Since launching last year, the Pledge has now been signed by 150 countries that have all committed to reducing methane emissions 30 percent by 2030 over 2005 levels to hold warming at 1.5°C above pre-industrial levels. As the list of countries committing to take action grows, COP27 was just as focused on action. More than 50 countries announced how they’re delivering on—or making progress toward—these goals via Methane Action Plans as well as growing financial investment to tackle methane across energy, agriculture and waste sectors. A number of countries, including the U.S., Canada and Nigeria, also all announced substantial strengthening of rules and regulations governing methane emissions from the oil and gas sector.
Data To Drive Action
As momentum continues to grow, there’s also an expanding ecosystem of monitoring and measurement programs and technologies that will help governments and businesses meet their pledges by improving methane emissions baselines, guiding mitigation and helping to better track and report emissions. Accordingly, there was a heightened focus at COP27 on ways to leverage the data coming from these programs to drive climate action. Several major announcements highlighted the importance of accessible and actionable methane data as well as the role remote sensing can play to help validate and improve methods and models to drive global mitigation.
The United Nations Environment Programme Finance Initiative (UNEP FI) International Methane Emissions Observatory announced the Methane Alert and Response System (MARS), a new initiative which will use observations from various satellites to alert governments and operators about large methane sources to foster rapid mitigation action of this potent greenhouse gas (GHG).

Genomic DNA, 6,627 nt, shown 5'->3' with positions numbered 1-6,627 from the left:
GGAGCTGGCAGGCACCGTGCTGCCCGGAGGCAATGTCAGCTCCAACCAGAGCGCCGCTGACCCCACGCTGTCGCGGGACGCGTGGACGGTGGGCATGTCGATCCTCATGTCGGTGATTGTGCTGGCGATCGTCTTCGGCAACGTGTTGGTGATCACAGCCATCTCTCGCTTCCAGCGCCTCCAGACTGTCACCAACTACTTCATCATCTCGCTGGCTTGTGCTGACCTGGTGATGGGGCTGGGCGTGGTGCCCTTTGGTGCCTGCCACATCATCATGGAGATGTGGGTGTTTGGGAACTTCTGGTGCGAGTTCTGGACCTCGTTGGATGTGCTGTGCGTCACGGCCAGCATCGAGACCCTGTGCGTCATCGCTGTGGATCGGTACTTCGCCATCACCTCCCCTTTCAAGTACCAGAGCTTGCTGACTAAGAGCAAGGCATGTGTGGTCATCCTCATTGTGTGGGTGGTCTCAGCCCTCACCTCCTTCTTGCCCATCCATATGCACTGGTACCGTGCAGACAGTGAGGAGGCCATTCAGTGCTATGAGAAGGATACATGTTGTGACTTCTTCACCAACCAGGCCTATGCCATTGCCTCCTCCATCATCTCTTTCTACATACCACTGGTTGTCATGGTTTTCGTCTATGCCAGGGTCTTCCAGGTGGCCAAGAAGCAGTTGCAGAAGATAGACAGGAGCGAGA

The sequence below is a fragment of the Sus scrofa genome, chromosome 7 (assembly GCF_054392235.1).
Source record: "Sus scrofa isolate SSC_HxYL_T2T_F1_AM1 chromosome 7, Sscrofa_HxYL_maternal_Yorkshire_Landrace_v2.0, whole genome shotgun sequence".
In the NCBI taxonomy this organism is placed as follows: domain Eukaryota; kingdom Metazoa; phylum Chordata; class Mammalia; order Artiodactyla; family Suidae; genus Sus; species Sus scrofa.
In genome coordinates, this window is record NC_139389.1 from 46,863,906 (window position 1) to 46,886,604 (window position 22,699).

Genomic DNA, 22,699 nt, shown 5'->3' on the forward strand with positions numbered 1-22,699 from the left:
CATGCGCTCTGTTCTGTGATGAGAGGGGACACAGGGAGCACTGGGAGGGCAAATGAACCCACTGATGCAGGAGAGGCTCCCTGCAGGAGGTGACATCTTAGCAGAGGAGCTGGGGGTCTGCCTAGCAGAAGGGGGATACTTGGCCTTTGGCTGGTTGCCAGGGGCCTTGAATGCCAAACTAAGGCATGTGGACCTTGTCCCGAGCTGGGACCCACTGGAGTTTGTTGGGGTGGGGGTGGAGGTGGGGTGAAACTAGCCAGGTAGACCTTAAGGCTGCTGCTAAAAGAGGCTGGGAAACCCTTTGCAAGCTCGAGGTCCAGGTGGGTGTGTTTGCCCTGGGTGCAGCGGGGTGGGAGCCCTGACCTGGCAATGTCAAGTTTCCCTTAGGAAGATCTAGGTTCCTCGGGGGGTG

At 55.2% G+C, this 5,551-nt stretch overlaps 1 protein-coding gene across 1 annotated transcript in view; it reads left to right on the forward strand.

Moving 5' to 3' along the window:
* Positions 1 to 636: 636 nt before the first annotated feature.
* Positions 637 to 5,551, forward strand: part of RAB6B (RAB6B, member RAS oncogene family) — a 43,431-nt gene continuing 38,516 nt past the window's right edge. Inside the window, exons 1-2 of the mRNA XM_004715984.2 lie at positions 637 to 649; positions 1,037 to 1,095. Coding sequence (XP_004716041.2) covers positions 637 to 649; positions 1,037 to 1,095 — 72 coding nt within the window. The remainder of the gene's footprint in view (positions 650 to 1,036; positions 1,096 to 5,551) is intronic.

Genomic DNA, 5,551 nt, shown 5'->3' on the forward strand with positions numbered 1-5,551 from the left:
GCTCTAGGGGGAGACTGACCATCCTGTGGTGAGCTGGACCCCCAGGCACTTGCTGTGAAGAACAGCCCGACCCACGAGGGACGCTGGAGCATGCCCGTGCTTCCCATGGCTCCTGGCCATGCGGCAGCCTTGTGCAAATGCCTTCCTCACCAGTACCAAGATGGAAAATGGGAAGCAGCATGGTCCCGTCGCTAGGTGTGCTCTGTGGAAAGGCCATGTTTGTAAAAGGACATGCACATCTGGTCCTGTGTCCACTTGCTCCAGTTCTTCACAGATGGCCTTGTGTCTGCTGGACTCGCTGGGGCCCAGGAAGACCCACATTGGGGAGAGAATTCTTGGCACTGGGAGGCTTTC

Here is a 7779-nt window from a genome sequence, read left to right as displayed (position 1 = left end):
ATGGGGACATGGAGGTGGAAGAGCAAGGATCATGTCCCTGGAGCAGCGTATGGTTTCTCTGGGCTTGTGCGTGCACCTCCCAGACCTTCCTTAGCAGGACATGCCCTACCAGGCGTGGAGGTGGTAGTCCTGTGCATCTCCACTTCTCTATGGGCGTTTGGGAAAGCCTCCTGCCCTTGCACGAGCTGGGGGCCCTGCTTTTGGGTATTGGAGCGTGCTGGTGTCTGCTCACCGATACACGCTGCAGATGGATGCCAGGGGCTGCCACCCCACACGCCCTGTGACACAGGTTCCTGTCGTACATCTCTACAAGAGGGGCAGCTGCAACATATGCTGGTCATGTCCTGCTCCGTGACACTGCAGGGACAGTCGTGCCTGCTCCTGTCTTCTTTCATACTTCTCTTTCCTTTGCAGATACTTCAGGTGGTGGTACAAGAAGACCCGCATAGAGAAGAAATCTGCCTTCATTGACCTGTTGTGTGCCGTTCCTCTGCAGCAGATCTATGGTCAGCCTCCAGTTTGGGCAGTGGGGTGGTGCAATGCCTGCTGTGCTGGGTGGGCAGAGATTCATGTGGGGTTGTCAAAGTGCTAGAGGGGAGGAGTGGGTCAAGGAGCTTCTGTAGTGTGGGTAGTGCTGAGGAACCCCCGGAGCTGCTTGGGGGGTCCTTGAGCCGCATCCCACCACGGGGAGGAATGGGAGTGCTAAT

Also advancing data availability, Climate TRACE announced the release of more than 70,000 data points identifying the world’s worst GHG polluters, addressing methane’s impact. These efforts were important steps in delivering actionable data to support mitigation, and Carbon Mapper is looking forward to further supporting and validating these programs with the detection and quantification of thousands of high-volume methane emitters globally.
No Time to Waste … on Waste Methane
Despite being the third largest source of methane, the waste sector has largely been ignored on the global stage, until this year. Accounting for 18 percent of human-caused emissions, tackling waste methane emissions is critical to meet the reduction goals of the Global Methane Pledge.
At this year’s Global Methane Ministerial, the U.S. State Department launched the Global Waste Pathway—an effort focused on reducing emissions across the solid waste value chain. The Pathway highlighted efforts to support enhanced measurement and monitoring for the sector, including Carbon Mapper’s new waste sector initiative that will develop a baseline assessment of high-emitting solid waste sites worldwide. Opportunities to cut waste emissions are detailed in this Carbon Mapper animated narrative, developed with Earthrise Media, about how remote sensing can drive action in the waste sector.
The Pathway also featured an RMI and Clean Air Task Force (CATF) initiative to launch a Waste Methane Assessment Platform (Waste MAP), an open-source platform that will leverage data such as from Carbon Mapper to facilitate sharing of information and best practices for global policymakers, operators and financiers focused on the waste sector.
Continuing to Build Methane Momentum
COP27 was focused on implementation, and continued to build on the ambition we saw in COP26. Nevertheless, more work is needed to achieve the reductions necessary to avoid the worst impacts of climate change.
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